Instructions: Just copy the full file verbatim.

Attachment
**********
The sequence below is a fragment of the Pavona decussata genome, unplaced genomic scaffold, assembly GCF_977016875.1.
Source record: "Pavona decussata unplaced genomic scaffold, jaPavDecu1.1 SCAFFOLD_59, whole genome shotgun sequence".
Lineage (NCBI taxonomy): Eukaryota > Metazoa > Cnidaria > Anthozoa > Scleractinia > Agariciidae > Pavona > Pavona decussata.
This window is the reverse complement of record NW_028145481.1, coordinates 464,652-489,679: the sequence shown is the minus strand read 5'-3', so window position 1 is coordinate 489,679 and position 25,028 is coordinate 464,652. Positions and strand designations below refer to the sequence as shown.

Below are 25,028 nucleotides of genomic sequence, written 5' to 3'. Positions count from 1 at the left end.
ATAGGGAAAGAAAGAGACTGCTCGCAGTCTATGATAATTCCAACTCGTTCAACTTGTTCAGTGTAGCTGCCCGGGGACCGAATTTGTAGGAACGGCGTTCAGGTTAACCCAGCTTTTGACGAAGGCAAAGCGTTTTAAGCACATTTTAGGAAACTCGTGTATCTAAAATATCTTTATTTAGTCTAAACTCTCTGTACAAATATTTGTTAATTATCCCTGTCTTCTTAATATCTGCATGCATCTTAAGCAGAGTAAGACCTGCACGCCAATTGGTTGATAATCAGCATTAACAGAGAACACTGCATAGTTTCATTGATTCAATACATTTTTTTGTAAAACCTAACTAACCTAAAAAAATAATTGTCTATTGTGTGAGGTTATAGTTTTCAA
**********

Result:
The sequence below is a fragment of the Pavona decussata genome, unplaced genomic scaffold, assembly GCF_977016875.1.
Source record: "Pavona decussata unplaced genomic scaffold, jaPavDecu1.1 SCAFFOLD_59, whole genome shotgun sequence".
Lineage (NCBI taxonomy): Eukaryota > Metazoa > Cnidaria > Anthozoa > Scleractinia > Agariciidae > Pavona > Pavona decussata.
This window is the reverse complement of record NW_028145481.1, coordinates 464,652-489,679: the sequence shown is the minus strand read 5'-3', so window position 1 is coordinate 489,679 and position 25,028 is coordinate 464,652. Positions and strand designations below refer to the sequence as shown.

Below are 25,028 nucleotides of genomic sequence, written 5' to 3'. Positions count from 1 at the left end.
ATAGGGAAAGAAAGAGACTGCTCGCAGTCTATGATAATTCCAACTCGTTCAACTTGTTCAGTGTAGCTGCCCGGGGACCGAATTTGTAGGAACGGCGTTCAGGTTAACCCAGCTTTTGACGAAGGCAAAGCGTTTTAAGCACATTTTAGGAAACTCGTGTATCTAAAATATCTTTATTTAGTCTAAACTCTCTGTACAAATATTTGTTAATTATCCCTGTCTTCTTAATATCTGCATGCATCTTAAGCAGAGTAAGACCTGCACGCCAATTGGTTGATAATCAGCATTAACAGAGAACACTGCATAGTTTCATTGATTCAATACATTTTTTTGTAAAACCTAACTAACCTAAAAAAATAATTGTCTATTGTGTGAGGTTATAGTTTTCAA